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Monkeypox vaccine maker raises concerns about plan to split doses

by Atlanta Business Journal

The CEO of the company that makes the only vaccine approved by the Food and Drug Administration (FDA) to prevent monkeypox told Biden administration health officials he was concerned about a new strategy to split doses and change the way the vaccine is injected.

In a letter shared with The Hill, Bavarian Nordic CEO Paul Chaplin said the company has “some reservations” about the new approach, “due to the very limited safety data available,” as well as the fact that more people experienced adverse reactions after vaccination.

“This may have a negative impact on vaccine uptake and coverage,” Chaplin wrote.

The letter to FDA Commissioner Robert Califf and Health and Human Services Secretary Xavier Becerra was first reported by The Washington Post

Chaplin said the company fully supports approaches to conserve limited supply, but “it would have been prudent” to roll out the new strategy with much more comprehensive guidance that would allow additional safety data to be collected.

The letter was dated Aug. 9, the day the administration announced a major change to its monkeypox vaccination strategy. The new method splits up the doses and uses one-fifth as much vaccine per shot. The partial dose of the vaccine is injected into the upper layer of skin, rather than the full dose into the underlying fat, which is how shots are typically administered.

The new approach, called an intradermal injection, uses a smaller needle and likely will require additional training for people giving the shot. The request to change the vaccination method was made by the National Institutes of Health, not the manufacturer.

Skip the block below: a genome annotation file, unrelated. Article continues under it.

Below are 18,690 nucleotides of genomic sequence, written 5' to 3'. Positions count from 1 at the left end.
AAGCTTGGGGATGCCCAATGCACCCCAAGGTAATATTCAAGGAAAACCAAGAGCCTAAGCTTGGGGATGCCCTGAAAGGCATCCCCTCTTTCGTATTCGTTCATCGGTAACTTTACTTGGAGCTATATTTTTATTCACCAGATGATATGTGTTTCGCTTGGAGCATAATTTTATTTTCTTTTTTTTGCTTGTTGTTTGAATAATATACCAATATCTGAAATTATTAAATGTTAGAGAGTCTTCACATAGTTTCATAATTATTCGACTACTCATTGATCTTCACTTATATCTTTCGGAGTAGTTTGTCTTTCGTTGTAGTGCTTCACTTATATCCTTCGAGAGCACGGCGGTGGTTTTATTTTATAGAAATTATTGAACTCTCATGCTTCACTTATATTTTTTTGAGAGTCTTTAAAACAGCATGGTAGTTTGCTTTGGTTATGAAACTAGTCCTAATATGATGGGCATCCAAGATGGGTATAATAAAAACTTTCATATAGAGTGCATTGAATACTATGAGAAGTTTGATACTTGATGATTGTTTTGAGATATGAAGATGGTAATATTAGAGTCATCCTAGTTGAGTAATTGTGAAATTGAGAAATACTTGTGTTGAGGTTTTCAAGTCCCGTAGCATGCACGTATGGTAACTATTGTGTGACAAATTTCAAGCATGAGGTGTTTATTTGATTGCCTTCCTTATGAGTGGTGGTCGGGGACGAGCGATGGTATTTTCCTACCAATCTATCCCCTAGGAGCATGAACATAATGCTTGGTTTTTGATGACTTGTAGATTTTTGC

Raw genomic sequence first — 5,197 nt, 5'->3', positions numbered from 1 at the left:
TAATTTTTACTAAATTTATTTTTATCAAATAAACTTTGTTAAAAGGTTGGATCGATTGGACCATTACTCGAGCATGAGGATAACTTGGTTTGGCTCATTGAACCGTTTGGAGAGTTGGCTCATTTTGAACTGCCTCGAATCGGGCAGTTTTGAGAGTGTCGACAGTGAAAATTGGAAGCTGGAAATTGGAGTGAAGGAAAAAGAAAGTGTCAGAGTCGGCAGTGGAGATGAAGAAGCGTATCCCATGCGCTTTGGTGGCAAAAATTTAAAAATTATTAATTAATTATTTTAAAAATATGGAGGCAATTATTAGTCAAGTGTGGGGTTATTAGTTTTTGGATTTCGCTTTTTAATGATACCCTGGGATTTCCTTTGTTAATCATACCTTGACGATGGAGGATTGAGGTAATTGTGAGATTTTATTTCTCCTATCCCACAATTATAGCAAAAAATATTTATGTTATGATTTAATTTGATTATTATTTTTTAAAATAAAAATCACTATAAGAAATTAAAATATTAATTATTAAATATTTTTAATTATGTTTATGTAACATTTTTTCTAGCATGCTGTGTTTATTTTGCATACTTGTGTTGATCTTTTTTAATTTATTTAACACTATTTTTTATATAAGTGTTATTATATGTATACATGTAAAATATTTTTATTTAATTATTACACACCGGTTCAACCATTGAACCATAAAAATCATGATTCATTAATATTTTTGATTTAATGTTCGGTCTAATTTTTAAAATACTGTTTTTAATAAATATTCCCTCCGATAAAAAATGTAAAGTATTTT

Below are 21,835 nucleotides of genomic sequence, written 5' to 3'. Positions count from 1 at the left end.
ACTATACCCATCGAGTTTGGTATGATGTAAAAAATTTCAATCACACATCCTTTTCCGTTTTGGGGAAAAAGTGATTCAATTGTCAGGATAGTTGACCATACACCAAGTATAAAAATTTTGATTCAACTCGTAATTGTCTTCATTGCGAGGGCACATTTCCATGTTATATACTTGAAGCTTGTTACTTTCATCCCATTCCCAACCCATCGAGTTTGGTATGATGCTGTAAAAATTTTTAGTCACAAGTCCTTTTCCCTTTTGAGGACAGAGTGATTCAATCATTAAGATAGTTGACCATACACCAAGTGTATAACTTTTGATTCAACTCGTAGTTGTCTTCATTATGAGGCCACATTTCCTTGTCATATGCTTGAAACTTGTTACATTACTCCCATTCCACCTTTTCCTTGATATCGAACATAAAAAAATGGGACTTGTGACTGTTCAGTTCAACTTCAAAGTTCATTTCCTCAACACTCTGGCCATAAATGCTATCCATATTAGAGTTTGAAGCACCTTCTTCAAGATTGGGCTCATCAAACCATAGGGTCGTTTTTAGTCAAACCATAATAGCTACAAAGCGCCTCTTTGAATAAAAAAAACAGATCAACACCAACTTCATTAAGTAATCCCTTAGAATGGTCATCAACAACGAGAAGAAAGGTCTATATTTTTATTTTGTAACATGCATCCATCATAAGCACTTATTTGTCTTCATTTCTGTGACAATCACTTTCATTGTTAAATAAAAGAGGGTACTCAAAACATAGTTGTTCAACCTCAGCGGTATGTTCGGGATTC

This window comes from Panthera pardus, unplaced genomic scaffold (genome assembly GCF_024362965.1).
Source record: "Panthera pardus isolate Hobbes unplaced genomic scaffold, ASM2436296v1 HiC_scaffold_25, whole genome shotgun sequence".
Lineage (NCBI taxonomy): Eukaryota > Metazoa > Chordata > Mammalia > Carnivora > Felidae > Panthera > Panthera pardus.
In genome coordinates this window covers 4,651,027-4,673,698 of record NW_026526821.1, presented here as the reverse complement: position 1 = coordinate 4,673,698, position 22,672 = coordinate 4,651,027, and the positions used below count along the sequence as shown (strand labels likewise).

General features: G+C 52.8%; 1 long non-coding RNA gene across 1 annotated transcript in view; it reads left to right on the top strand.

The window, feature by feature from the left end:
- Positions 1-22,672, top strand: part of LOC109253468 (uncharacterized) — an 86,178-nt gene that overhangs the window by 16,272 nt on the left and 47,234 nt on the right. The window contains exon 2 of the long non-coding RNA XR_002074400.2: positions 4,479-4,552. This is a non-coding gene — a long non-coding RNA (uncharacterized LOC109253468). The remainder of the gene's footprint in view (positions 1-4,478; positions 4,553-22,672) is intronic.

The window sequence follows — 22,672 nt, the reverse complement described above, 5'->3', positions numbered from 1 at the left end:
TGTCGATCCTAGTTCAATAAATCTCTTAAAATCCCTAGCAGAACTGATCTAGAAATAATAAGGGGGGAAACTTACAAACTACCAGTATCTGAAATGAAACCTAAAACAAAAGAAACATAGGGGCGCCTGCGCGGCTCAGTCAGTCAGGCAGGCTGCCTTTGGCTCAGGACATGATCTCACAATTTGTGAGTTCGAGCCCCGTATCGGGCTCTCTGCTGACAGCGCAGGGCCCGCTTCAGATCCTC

Chaplin said the company has been “inundated with calls from U.S. state government officials with questions and concerns” since last Thursday regarding the new vaccination plan.

“We will of course align our responses with our colleagues at the CDC, but we believe this alignment would have been better served before any announcement to ensure the best rollout,” Chaplin wrote.

The new strategy is an attempt to stretch the U.S.’s limited supply of Bavarian Nordic’s Jynneos vaccine. There are more than 10,000 confirmed cases of monkeypox in the country and demand for the vaccine far exceeds supply. 

Peter Marks, the FDA’s top vaccine official, wrote in a memo Tuesday that approximately 1.6 million to 1.7 million people are currently estimated to be at elevated risk of monkeypox in the U.S. and may need vaccination.

Since Jynneos requires two doses, that means the country needs 3.2 million to 3.4 million doses. However, Marks said only about half that number are currently estimated to be available before the end of 2022. 

Marks said other methods of conserving or stretching doses were considered, including delaying second doses of Jynneos or using an older smallpox vaccine, but the intradermal method was the only one deemed acceptable. 

Under the new plan, the country’s remaining 441,000 doses could be stretched to give 2.2 million shots. 

“In the current setting of a monkeypox outbreak that is continuing to spread in the context of a limited number of vaccine doses, the additional doses of vaccine that will be made available may also help to benefit public health measurably by assisting in containment efforts,” Marks wrote.

Chaplin said Bavarian Nordic was open to delaying second doses in order to vaccinate more people with a first dose, a strategy employed by several cities as well as the United Kingdom. 

But Marks said there was no evidence a single dose provided enough protection, while there was a clinical trial that showed intradermal administration was effective.

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